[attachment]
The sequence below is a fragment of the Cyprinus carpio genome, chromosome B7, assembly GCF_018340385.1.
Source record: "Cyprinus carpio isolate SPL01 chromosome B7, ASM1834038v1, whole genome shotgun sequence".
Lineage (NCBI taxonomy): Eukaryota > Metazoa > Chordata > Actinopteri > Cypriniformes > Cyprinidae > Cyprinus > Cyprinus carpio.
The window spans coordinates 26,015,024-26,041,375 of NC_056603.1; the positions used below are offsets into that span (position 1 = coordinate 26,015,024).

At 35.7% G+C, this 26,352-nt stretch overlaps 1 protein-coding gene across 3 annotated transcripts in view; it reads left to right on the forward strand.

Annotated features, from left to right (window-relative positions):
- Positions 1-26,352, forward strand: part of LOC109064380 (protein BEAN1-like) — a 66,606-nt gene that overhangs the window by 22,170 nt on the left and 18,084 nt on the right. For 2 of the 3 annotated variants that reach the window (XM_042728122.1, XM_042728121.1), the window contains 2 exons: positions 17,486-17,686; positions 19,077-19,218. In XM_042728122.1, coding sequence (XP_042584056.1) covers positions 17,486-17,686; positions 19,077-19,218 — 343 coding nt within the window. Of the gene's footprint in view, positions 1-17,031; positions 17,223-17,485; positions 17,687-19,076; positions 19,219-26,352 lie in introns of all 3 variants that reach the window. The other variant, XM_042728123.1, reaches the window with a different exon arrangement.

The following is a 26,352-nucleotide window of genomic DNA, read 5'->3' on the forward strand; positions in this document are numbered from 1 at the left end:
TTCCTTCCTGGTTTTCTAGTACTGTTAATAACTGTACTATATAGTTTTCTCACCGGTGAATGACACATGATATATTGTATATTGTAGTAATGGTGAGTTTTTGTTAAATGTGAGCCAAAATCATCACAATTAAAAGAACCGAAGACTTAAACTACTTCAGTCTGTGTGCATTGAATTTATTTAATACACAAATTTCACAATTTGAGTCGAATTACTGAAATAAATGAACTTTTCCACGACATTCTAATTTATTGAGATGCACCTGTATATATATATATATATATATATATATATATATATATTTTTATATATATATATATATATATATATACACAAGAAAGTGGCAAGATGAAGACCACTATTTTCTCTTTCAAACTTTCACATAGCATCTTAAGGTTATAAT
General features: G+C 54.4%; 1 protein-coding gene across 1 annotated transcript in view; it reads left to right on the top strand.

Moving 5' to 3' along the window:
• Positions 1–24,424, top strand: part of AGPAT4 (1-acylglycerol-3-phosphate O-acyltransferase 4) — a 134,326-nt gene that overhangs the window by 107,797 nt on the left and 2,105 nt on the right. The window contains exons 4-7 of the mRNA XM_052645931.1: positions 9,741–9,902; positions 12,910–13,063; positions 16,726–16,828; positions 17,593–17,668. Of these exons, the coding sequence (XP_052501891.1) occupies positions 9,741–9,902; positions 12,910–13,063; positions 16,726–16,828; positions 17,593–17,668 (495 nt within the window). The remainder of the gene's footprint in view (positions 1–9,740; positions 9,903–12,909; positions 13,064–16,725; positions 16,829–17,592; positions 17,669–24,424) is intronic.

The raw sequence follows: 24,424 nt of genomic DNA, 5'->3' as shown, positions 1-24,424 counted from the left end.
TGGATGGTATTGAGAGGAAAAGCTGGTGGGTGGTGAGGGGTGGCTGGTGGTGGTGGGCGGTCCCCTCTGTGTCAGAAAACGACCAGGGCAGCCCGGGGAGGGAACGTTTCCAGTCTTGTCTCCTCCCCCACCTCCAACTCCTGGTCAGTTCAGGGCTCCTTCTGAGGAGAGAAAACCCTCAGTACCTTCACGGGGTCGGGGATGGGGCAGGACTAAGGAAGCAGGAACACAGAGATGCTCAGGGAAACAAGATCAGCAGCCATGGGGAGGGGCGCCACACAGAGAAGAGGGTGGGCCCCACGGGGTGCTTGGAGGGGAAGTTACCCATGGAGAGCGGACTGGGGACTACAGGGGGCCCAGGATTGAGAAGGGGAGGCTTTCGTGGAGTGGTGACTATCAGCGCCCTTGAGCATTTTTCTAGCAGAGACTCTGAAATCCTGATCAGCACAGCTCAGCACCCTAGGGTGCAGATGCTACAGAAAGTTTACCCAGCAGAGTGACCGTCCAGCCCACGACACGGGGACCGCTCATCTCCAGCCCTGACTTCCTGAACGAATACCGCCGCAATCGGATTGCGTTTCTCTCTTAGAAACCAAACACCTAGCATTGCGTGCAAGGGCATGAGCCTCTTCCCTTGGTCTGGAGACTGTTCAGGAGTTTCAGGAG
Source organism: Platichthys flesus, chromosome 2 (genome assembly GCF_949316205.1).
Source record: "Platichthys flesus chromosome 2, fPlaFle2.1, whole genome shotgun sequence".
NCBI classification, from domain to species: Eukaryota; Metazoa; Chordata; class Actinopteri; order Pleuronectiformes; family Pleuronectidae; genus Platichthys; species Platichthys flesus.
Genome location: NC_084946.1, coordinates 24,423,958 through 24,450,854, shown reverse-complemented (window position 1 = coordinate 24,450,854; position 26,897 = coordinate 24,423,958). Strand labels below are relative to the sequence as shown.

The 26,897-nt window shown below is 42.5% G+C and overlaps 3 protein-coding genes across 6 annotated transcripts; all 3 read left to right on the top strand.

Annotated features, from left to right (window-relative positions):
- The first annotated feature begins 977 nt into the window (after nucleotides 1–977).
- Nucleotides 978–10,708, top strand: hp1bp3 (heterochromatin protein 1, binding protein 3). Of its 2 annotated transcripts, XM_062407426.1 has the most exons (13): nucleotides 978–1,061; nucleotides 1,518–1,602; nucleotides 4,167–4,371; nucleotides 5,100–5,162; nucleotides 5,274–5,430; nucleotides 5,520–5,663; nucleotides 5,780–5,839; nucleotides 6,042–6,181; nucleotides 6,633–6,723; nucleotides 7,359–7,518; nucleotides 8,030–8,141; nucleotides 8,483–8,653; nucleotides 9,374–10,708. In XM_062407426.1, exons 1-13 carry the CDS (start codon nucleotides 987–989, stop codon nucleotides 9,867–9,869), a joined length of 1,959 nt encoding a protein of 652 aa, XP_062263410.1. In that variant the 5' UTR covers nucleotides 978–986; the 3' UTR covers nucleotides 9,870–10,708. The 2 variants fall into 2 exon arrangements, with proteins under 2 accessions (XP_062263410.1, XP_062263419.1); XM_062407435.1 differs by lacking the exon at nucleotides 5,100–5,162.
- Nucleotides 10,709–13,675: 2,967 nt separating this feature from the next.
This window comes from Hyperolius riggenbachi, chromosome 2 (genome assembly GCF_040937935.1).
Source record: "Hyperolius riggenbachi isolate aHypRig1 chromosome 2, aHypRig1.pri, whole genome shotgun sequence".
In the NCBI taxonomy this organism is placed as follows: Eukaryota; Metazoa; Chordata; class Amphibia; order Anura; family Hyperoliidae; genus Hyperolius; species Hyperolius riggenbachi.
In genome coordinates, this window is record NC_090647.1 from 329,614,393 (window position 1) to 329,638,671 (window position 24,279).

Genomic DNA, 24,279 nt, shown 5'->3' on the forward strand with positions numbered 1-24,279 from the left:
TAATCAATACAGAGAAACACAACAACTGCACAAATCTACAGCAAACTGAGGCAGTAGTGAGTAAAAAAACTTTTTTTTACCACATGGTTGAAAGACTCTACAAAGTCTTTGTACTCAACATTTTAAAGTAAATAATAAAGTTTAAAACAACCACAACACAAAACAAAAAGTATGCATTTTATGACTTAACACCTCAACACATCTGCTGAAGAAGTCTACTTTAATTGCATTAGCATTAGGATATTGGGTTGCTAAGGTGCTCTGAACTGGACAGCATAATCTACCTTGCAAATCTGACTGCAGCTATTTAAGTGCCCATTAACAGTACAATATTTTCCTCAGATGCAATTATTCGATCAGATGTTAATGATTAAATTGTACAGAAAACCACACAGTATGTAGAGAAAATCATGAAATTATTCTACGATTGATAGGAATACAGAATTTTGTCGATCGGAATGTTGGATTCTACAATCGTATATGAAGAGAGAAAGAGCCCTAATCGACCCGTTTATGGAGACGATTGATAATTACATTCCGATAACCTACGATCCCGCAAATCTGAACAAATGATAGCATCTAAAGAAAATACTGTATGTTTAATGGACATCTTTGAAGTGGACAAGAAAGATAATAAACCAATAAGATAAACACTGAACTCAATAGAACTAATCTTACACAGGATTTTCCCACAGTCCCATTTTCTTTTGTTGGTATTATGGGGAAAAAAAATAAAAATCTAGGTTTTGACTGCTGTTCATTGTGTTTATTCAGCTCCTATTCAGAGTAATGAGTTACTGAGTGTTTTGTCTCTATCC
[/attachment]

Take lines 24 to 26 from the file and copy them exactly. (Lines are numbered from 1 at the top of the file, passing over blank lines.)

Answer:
This window comes from Hyperolius riggenbachi, chromosome 2 (genome assembly GCF_040937935.1).
Source record: "Hyperolius riggenbachi isolate aHypRig1 chromosome 2, aHypRig1.pri, whole genome shotgun sequence".
In the NCBI taxonomy this organism is placed as follows: Eukaryota; Metazoa; Chordata; class Amphibia; order Anura; family Hyperoliidae; genus Hyperolius; species Hyperolius riggenbachi.